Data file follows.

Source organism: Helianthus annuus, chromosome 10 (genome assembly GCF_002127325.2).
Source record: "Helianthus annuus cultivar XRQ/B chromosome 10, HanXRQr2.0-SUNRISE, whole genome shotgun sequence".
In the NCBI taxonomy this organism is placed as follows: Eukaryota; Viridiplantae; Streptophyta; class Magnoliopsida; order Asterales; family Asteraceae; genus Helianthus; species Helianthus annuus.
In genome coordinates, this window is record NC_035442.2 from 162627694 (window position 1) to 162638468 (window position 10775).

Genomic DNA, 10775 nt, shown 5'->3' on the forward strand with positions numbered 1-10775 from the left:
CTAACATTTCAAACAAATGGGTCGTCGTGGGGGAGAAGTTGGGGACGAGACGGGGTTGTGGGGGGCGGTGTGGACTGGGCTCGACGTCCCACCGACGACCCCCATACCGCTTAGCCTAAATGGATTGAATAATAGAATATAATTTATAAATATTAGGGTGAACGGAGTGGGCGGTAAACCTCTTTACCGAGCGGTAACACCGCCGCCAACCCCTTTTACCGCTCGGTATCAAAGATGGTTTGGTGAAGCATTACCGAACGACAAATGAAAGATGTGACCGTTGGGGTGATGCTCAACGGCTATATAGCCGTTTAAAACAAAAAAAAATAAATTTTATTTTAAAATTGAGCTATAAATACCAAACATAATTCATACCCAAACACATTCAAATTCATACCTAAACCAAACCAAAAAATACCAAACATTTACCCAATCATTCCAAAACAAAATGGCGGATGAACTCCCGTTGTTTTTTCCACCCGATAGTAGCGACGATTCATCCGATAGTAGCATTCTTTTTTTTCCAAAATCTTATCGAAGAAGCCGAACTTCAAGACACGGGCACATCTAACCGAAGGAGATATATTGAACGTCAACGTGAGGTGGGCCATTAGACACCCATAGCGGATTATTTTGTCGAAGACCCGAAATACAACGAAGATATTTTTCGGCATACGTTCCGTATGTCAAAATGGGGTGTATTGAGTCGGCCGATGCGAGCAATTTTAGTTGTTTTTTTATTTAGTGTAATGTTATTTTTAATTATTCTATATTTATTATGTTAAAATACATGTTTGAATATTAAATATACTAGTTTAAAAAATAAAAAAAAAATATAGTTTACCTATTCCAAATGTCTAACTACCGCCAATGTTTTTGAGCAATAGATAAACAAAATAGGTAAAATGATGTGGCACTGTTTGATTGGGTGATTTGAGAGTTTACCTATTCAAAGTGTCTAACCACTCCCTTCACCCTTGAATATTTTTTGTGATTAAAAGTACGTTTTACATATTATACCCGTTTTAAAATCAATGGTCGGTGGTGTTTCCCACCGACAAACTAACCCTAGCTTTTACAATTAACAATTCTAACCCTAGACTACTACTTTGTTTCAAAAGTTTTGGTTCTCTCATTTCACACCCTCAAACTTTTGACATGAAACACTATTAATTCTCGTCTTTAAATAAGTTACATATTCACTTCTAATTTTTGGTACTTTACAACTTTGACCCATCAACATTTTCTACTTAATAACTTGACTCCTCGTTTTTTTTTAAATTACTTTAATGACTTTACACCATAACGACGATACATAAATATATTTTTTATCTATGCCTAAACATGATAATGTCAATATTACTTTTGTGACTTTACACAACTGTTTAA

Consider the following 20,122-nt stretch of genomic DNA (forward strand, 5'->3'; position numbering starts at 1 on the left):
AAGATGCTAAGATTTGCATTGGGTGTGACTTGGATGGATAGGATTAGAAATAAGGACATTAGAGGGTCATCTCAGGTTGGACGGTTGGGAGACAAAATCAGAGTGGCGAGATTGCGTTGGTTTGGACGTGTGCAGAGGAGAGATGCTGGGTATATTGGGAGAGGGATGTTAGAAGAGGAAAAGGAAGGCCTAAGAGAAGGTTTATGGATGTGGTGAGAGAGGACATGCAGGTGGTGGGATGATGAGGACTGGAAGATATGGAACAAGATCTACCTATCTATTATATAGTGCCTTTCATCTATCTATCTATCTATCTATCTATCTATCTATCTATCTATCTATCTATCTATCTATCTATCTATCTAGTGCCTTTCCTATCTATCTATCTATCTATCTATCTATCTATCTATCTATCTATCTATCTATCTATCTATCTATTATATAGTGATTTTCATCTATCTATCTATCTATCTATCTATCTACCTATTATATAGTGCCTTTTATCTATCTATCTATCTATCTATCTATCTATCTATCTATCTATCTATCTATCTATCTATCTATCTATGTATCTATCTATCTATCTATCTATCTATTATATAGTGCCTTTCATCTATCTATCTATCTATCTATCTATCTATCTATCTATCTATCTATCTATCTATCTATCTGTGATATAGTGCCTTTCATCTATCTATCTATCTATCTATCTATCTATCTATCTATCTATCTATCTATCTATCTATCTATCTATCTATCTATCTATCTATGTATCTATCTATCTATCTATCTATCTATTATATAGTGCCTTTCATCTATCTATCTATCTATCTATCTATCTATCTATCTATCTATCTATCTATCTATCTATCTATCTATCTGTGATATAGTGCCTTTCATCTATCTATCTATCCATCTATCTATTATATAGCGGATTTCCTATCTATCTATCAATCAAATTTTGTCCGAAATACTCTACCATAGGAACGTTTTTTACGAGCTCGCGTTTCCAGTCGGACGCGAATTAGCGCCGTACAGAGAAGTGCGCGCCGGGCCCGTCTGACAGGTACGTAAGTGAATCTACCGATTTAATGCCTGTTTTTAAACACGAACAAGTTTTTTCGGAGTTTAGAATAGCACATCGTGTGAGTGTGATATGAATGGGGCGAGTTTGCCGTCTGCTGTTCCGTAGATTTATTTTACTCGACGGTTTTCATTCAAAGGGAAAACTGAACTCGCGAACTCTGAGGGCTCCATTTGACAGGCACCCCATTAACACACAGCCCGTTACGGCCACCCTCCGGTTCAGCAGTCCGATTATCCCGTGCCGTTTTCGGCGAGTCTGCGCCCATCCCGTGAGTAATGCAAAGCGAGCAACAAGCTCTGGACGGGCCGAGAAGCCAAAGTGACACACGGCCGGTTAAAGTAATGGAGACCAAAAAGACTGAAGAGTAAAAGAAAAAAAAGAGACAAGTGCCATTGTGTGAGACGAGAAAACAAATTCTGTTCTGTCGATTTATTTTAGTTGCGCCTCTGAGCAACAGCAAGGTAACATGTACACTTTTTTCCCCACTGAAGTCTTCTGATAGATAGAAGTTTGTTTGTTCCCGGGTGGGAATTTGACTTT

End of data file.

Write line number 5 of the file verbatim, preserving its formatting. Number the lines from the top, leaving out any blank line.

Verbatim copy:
Genomic DNA, 10775 nt, shown 5'->3' on the forward strand with positions numbered 1-10775 from the left: